Embracing our Kiwi culture, from “Me and my Child” NZ


From a young age, we identify ourselves as a member of a family unit and in time the wider community and culture that supports us. Being a nation of multiple cultures, in New Zealand we are lucky to be exposed to a range of traditions and celebrations. Passing on your own cultural traditions, as well as teaching your toddler about others, helps them to learn about what it means to be a New Zealander. Check out our tips for introducing your little one to Kiwi culture:

It begins with tradition: We all have deep-set memories of growing up with traditions in our homes. Think about why they are important to you and how you can pass these traditions and celebrations on. Perhaps it’s a special ritual or song at meal times or family celebrations – these will build a path of memories for your toddler.

Take a step back in time: The local museum or marae is a perfect place to start when learning about the Māori culture and the history of New Zealand. Through images, carvings and items used from the past, your toddler will start to grow an awareness of where New Zealand began. Many visits also include a hands-on element where your toddler can learn about traditional Māori crafts.

(To read more of this post, please follow the link below…)

Māori Language Week


The benefits to Our Kids of being Bilingual, by Roger Hanson


If you are multilingual the chances are you are the product of a multi-national relationship or you come from a country where many languages are spoken or heard every day.

The latter tend to be small countries surrounded by big neighbours. The Netherlands for example is surrounded by powerful neighbours – Germany, France and Britain.

Most of the pop music in the Netherlands is in English and many Dutch people are able to speak excellent English and often have a good working knowledge of German.

There is very good evidence to show that people fluent in or even just regularly exposed to other languages have much better cognitive skills such as problem solving, mental flexibility, attention control, inhibitory control and task switching. Research even shows that bilingual or multilingual people are more resistant to dementia.

The Economist magazine recently reported on a study by Samantha Fan and Zoe Liberman of the University of Chicago. They took three groups of four to six year olds; monolingual, bilingual and children who were regularly exposed to another language, and placed a grid of objects between them and a research scientist.

Models of a large, medium and small car were placed in front of the children but the small car was hidden from the adult researcher. When the adult stated,”I see a small car”, the children were asked to move it. The more mentally acute children could appreciate the smallest car to the adult was actually the medium car. Seventy five per cent of the time, both the bilingual and “language exposure” children moved the medium car, realising it was the smallest car the adult could see, whereas, the monolingual children only moved the medium car 50 per cent of the time.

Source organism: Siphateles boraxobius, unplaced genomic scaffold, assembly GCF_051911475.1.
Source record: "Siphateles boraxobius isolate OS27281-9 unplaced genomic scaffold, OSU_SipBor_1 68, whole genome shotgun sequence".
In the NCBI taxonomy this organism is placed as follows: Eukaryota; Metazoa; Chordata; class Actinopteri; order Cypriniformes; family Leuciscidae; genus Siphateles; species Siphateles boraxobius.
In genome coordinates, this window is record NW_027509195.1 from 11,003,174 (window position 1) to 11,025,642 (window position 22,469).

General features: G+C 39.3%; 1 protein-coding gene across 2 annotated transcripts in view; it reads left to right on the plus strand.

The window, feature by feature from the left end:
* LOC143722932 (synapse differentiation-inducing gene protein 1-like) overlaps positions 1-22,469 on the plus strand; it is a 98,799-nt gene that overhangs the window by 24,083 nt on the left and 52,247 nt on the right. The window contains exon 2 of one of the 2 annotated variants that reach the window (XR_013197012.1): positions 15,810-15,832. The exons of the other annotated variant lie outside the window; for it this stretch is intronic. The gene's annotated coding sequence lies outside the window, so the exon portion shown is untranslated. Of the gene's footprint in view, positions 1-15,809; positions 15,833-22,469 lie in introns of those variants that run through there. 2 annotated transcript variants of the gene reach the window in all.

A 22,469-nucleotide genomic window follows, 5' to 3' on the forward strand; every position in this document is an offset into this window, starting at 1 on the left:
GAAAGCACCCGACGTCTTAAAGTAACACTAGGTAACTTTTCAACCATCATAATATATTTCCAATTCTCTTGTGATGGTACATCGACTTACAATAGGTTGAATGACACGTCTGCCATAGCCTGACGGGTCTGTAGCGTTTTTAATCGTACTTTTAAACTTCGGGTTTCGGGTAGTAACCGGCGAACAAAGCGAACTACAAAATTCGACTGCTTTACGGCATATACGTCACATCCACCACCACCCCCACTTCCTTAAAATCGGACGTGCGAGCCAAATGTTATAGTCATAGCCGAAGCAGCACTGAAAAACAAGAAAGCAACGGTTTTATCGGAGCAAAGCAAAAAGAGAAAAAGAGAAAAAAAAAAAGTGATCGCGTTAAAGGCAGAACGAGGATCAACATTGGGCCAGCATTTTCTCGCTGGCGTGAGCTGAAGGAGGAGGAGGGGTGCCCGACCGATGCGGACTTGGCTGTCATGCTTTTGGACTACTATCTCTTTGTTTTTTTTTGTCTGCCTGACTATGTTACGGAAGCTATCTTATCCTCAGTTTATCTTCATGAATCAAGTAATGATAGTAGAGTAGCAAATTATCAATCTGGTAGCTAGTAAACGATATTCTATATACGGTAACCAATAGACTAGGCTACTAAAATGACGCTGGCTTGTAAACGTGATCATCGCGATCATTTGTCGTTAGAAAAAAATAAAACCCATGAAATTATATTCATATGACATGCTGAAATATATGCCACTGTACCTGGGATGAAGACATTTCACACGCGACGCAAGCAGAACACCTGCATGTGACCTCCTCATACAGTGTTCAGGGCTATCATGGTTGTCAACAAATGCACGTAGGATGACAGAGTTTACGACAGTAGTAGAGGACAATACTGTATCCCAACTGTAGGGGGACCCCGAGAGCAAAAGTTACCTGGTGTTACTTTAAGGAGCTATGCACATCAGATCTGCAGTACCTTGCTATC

Before the 1960s it was thought being exposed regularly to more than one language would disadvantage a child, limiting their vocabulary in each language and splitting their cognitive energy resulting in too little time being spent to be competent in either.

However, since then many studies, under strict scientific control have demonstrated the opposite is true. Not only do bilingual speakers speak just as well as their monolingual counterparts but as demonstrated by Fan and Liberman their cognitive skills are often better.

(To Read more of this article, follow the link below…)


Rosina Wiparata: A Legacy of Māori Language Education

Rosina Collage FY Dates

As told to Kirsteen McLay-Knopp by Rosina’s daughter, Amy Wiparata-Valentine

Amy Wiparata-Valentine still mourns the early death of her mother, Rosina Wiparata, who passed away in 2013 at age 58. Rosina was born on 4th June 1955 in Mungavin Avenue, Canon’s Creek, Porirua (in the North Island of Aotearoa/ New Zealand), the third of seventeen children.  Proud of her Māori heritage (her iwi are Ngapuhi and Ngati Tamatera), Rosina was a strong, generous woman with many talents and a good sense of humour (I can say this from the heart, because I knew Rosina personally).  Amy is Rosina’s second of five children and she remembers how the family moved to Ōtepoti/ Dunedin when she was a child in the 1980s.
“We moved to Turnball Street in Brockville,” Amy says.  “Mum was walking to the shop one day in 1987 when she saw Denise Rakete, a neighbour, at the bus stop with her children.  When she asked them where they were going, Denise replied ‘Kōhanga Reo’.  My mother had never heard of Kōhanga Reo before and asked Denise more about it.”
Maori Lady & baby FY